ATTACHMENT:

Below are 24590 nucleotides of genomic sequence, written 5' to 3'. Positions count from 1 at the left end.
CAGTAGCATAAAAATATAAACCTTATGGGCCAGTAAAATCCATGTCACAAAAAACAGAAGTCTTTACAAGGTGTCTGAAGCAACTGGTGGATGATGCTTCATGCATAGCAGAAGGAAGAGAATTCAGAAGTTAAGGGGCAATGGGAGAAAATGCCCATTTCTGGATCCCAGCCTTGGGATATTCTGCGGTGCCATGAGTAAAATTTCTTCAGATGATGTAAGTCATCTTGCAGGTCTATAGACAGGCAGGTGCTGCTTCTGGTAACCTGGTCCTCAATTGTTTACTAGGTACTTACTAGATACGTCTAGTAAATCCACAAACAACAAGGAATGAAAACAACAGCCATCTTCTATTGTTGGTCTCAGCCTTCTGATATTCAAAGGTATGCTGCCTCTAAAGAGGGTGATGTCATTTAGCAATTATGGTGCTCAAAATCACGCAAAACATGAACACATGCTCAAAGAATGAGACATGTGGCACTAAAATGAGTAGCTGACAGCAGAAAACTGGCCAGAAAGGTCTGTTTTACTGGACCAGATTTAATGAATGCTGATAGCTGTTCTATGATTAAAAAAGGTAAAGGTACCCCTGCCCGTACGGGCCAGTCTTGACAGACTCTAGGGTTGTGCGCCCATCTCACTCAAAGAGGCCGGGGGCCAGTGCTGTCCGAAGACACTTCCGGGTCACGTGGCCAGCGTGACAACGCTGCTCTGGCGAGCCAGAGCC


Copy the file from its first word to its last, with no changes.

Below are 24590 nucleotides of genomic sequence, written 5' to 3'. Positions count from 1 at the left end.
CAGTAGCATAAAAATATAAACCTTATGGGCCAGTAAAATCCATGTCACAAAAAACAGAAGTCTTTACAAGGTGTCTGAAGCAACTGGTGGATGATGCTTCATGCATAGCAGAAGGAAGAGAATTCAGAAGTTAAGGGGCAATGGGAGAAAATGCCCATTTCTGGATCCCAGCCTTGGGATATTCTGCGGTGCCATGAGTAAAATTTCTTCAGATGATGTAAGTCATCTTGCAGGTCTATAGACAGGCAGGTGCTGCTTCTGGTAACCTGGTCCTCAATTGTTTACTAGGTACTTACTAGATACGTCTAGTAAATCCACAAACAACAAGGAATGAAAACAACAGCCATCTTCTATTGTTGGTCTCAGCCTTCTGATATTCAAAGGTATGCTGCCTCTAAAGAGGGTGATGTCATTTAGCAATTATGGTGCTCAAAATCACGCAAAACATGAACACATGCTCAAAGAATGAGACATGTGGCACTAAAATGAGTAGCTGACAGCAGAAAACTGGCCAGAAAGGTCTGTTTTACTGGACCAGATTTAATGAATGCTGATAGCTGTTCTATGATTAAAAAAGGTAAAGGTACCCCTGCCCGTACGGGCCAGTCTTGACAGACTCTAGGGTTGTGCGCCCATCTCACTCAAAGAGGCCGGGGGCCAGTGCTGTCCGAAGACACTTCCGGGTCACGTGGCCAGCGTGACAACGCTGCTCTGGCGAGCCAGAGCC